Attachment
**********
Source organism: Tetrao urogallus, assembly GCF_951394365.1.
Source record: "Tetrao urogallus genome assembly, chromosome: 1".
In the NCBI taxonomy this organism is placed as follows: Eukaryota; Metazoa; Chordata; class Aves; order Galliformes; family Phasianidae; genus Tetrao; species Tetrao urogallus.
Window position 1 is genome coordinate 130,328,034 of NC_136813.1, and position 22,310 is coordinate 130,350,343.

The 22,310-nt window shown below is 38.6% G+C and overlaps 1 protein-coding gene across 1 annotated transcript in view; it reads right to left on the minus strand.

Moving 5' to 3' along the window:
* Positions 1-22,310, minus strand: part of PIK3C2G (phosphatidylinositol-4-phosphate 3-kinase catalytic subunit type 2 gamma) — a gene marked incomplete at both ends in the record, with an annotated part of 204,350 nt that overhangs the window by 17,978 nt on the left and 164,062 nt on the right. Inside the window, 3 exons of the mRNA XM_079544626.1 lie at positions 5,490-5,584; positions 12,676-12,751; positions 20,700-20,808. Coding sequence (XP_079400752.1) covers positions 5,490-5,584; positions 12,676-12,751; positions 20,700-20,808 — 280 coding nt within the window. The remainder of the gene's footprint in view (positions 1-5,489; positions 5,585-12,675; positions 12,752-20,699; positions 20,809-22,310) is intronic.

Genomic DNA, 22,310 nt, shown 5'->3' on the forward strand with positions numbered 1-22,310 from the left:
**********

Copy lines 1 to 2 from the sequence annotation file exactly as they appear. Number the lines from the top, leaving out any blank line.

Source organism: Tetrao urogallus, assembly GCF_951394365.1.
Source record: "Tetrao urogallus genome assembly, chromosome: 1".